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Are Dealer Sites using Natural Language Search?

Discussion in 'Websites, SEO, SEM, Display, Social, Marketing' started by ryan.gerardi, Nov 1, 2018.

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  1. ryan.gerardi

    ryan.gerardi
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    Was doing some research today about Natural Language Search and got to wondering if any dealer sites are utilizing this?

    NLS understands user intent and matches the same with attributes in your product catalog (vehicle inventory) and can provide high relevance.

    Search filters are common on some platforms, I know, where users can turn dials and slide levers and input filtering criteria. NLS would accomplish the same thing through the search bar, via voice and text.

    I did some test searches on Amazon and as expected, the more info you place into the search bar, the less likely you are to receive a result.

    For instance, searching 'jaybird x3 sparta noise cancelling wireless' returns 0 results when in fact they do have such a product.

    NLS is known to improve search results. Which got me wondering, could searches on dealer sites stand to be improved, or is it a non-issue?

    Thoughts...
     
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  3. Alexander Lau

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    Are you asking if dealer website providers (those that actually have a search mechanism) take this into consideration? I doubt it. <OR> Are you asking if the content that is placed on dealer websites qualifies or triggers such searches? I doubt it but it might be layered in sitemaps (XML). I could be wrong...

    Sounds like a good idea though! :-)

    I posted this not too long ago: https://forum.dealerrefresh.com/threads/are-you-optimizing-your-content-for-voice-search.5849/, I think a bit of that was mentioned.
     
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    #2 Alexander Lau, Nov 1, 2018
    Last edited: Nov 1, 2018
  4. reverson

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    Dealer Inspire is currently rolling out Voice Search functionality on their websites!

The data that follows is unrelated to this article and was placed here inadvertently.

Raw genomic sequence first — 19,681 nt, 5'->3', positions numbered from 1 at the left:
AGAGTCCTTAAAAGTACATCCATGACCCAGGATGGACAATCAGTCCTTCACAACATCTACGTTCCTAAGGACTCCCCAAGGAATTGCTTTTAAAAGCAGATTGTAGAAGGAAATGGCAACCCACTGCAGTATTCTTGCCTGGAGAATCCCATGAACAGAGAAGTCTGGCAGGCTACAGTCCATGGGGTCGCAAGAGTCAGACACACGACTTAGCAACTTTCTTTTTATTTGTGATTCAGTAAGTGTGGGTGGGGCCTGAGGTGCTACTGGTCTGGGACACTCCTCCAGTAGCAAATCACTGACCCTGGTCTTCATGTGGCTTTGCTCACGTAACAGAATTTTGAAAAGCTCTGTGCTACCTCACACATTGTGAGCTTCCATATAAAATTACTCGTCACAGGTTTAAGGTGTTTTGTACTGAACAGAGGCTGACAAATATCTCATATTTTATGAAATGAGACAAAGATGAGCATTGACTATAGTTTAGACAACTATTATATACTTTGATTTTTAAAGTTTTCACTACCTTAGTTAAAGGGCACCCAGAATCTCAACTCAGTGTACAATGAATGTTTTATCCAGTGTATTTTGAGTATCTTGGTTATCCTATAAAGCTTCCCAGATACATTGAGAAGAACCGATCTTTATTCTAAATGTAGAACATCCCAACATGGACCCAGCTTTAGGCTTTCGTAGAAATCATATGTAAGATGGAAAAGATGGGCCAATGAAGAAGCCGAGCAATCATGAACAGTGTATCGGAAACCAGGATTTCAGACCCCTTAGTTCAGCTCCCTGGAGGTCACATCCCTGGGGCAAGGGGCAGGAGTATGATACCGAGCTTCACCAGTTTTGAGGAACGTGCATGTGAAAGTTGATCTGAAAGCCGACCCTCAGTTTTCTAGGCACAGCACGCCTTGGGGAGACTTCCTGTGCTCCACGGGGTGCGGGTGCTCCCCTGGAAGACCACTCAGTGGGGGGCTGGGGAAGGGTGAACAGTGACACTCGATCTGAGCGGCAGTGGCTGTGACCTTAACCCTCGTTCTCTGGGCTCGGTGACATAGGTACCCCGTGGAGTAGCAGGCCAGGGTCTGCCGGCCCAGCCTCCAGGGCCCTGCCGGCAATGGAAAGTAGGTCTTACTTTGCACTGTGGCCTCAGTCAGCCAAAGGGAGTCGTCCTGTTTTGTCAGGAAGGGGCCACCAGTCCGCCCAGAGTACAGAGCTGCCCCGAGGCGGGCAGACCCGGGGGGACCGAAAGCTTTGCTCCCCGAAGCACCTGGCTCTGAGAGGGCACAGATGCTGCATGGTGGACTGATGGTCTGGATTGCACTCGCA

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  5. Alexander Lau

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    Boom! There you go, DI leading the way.
     
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  6. ryan.gerardi

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    Well, voice is only an input method. It isn't necessarily "leading the way" if the search technology isn't also.

    Micro-specific searches like the example I provided above on Amazon are said to be more converting than generic queries, at least in the context of e-commerce searches. With current e-commerce search technology, such as what Amazon uses as do most dealer sites, the more specific a user queries, the worse the relevance is. This leads to sellers losing out on high converting shoppers.

    For example...
    On this Dealer Inspire site, there are 3 vehicles that match '2015' + 'bmw' + 'lexus' but if you enter '2015 bmw lexus' into the search bar you get 0 results.

    Imagine wanting to search something like '2012-2015 bmw 5-series and lexus es below 30k with less than 50k miles' on a dealership (or aggregate) site.

    Most aggregate sites offer a bunch of drop down menus checkboxes:
    Google returns a list of results, essentially, some relevant pages.

    So the question is, would NLS technology be a benefit for auto shoppers on dealer sites and/or the aggregate sites?
     
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  7. Rick Buffkin

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    I know DI has the voice search capabilities for inventory. Is it getting much action? I don't know. Just testing the demo site, once you enter one or two searches, you quickly learn how to speak your search so the system understands and get more results returned.

    https://chevydemo.dev.dealerinspire.com/

    Is this a NLS feature???? I think it's keyword optimized voice search. Not NLS. I think true NLS is more context focused instead of keyword / content focused.

    Is this a pretty forward thinking and vast improvement for Dealership websites. 10,000% YES. If we are trying to compare DI inventory search platform to Google or Amazon Alexa, I think we're all in for a big disappointment at this current moment in time.
     
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    #6 Rick Buffkin, Nov 8, 2018
    Last edited: Nov 8, 2018
  8. ryan.gerardi

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    @Rick Buffkin@Rick Buffkin - DI is not using NLS. As you noted, NLS is more context focused. It uses semantic technology and machine learning to detect user intent. Whereas conventional search uses stringed queries.

    Google uses NLS, I'm pretty sure. And e-commerce sites are beginning to. This is why I thought of dealers. Vehicle inventories have a ton of detailed information. With NLS, it seems like dealer sites could provide more robust search for users, for vehicle inventory and with parts inventory.
     
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